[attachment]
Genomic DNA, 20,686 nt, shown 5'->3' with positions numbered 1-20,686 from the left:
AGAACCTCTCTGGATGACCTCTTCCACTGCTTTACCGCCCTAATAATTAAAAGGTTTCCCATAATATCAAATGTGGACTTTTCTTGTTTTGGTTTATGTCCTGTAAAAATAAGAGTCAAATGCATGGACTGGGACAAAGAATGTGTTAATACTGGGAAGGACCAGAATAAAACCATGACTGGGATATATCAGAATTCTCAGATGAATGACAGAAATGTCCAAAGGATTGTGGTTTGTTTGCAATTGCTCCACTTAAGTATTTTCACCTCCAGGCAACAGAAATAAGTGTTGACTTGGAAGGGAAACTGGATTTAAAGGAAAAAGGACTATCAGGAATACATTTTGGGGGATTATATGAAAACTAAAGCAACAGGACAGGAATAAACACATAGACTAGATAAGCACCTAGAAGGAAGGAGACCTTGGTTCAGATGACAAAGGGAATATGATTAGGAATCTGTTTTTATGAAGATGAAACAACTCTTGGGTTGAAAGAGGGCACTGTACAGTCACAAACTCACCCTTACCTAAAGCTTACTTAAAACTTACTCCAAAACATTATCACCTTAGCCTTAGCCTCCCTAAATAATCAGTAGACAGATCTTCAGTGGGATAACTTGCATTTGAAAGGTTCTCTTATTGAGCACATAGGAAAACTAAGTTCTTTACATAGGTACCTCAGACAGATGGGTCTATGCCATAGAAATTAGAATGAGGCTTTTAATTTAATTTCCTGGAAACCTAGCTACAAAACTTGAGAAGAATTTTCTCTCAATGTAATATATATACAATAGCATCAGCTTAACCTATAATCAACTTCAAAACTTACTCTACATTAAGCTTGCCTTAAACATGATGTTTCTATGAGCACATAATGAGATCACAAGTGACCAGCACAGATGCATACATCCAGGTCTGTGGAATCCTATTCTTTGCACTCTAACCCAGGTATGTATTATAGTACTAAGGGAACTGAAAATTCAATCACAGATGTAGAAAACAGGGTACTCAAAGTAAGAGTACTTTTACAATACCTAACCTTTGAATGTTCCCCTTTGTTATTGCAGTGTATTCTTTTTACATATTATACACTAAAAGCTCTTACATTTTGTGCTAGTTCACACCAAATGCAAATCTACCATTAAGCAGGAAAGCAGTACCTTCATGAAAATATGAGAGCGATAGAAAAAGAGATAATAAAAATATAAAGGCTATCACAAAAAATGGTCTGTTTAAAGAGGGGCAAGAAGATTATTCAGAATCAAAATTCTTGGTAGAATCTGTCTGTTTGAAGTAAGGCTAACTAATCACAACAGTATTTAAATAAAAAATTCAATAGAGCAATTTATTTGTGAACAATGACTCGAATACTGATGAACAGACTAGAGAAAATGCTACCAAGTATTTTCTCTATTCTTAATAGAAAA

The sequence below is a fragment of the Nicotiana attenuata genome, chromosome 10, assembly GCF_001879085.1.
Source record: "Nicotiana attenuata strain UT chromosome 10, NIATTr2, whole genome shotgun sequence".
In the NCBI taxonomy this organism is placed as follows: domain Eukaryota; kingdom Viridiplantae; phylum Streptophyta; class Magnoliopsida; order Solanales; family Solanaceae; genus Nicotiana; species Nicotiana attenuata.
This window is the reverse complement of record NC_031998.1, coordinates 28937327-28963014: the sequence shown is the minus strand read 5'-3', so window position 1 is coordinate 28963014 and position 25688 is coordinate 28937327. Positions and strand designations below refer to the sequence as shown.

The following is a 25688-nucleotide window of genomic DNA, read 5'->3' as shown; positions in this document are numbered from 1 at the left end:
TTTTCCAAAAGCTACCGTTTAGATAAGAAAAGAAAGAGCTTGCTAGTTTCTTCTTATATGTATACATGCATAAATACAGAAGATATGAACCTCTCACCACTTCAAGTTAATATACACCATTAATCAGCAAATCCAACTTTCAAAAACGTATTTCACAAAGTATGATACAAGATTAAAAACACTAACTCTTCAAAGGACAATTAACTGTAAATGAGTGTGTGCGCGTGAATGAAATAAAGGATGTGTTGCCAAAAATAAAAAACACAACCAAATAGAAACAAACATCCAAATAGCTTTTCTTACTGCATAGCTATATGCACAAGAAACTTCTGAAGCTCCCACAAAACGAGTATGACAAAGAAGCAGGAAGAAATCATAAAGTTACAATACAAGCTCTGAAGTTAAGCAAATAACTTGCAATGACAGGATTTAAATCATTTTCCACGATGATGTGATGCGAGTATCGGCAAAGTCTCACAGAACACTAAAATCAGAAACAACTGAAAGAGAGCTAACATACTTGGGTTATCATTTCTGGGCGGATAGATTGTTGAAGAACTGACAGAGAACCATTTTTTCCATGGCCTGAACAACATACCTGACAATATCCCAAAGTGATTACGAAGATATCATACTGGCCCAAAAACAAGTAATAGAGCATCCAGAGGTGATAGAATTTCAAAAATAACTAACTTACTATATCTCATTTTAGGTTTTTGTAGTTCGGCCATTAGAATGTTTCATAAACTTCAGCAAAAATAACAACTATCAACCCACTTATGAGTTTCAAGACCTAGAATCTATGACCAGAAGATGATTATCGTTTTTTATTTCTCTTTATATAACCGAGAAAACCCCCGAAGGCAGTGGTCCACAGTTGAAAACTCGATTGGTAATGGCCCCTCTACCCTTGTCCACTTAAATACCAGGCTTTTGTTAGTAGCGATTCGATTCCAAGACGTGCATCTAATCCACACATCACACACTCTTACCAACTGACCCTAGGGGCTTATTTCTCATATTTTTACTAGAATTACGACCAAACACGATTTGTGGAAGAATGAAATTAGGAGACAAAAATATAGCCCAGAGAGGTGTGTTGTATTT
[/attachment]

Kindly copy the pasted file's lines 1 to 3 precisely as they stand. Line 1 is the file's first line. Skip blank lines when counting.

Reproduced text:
Genomic DNA, 20,686 nt, shown 5'->3' with positions numbered 1-20,686 from the left:
AGAACCTCTCTGGATGACCTCTTCCACTGCTTTACCGCCCTAATAATTAAAAGGTTTCCCATAATATCAAATGTGGACTTTTCTTGTTTTGGTTTATGTCCTGTAAAAATAAGAGTCAAATGCATGGACTGGGACAAAGAATGTGTTAATACTGGGAAGGACCAGAATAAAACCATGACTGGGATATATCAGAATTCTCAGATGAATGACAGAAATGTCCAAAGGATTGTGGTTTGTTTGCAATTGCTCCACTTAAGTATTTTCACCTCCAGGCAACAGAAATAAGTGTTGACTTGGAAGGGAAACTGGATTTAAAGGAAAAAGGACTATCAGGAATACATTTTGGGGGATTATATGAAAACTAAAGCAACAGGACAGGAATAAACACATAGACTAGATAAGCACCTAGAAGGAAGGAGACCTTGGTTCAGATGACAAAGGGAATATGATTAGGAATCTGTTTTTATGAAGATGAAACAACTCTTGGGTTGAAAGAGGGCACTGTACAGTCACAAACTCACCCTTACCTAAAGCTTACTTAAAACTTACTCCAAAACATTATCACCTTAGCCTTAGCCTCCCTAAATAATCAGTAGACAGATCTTCAGTGGGATAACTTGCATTTGAAAGGTTCTCTTATTGAGCACATAGGAAAACTAAGTTCTTTACATAGGTACCTCAGACAGATGGGTCTATGCCATAGAAATTAGAATGAGGCTTTTAATTTAATTTCCTGGAAACCTAGCTACAAAACTTGAGAAGAATTTTCTCTCAATGTAATATATATACAATAGCATCAGCTTAACCTATAATCAACTTCAAAACTTACTCTACATTAAGCTTGCCTTAAACATGATGTTTCTATGAGCACATAATGAGATCACAAGTGACCAGCACAGATGCATACATCCAGGTCTGTGGAATCCTATTCTTTGCACTCTAACCCAGGTATGTATTATAGTACTAAGGGAACTGAAAATTCAATCACAGATGTAGAAAACAGGGTACTCAAAGTAAGAGTACTTTTACAATACCTAACCTTTGAATGTTCCCCTTTGTTATTGCAGTGTATTCTTTTTACATATTATACACTAAAAGCTCTTACATTTTGTGCTAGTTCACACCAAATGCAAATCTACCATTAAGCAGGAAAGCAGTACCTTCATGAAAATATGAGAGCGATAGAAAAAGAGATAATAAAAATATAAAGGCTATCACAAAAAATGGTCTGTTTAAAGAGGGGCAAGAAGATTATTCAGAATCAAAATTCTTGGTAGAATCTGTCTGTTTGAAGTAAGGCTAACTAATCACAACAGTATTTAAATAAAAAATTCAATAGAGCAATTTATTTGTGAACAATGACTCGAATACTGATGAACAGACTAGAGAAAATGCTACCAAGTATTTTCTCTATTCTTAATAGAAAA

The sequence below is a fragment of the Nicotiana attenuata genome, chromosome 10, assembly GCF_001879085.1.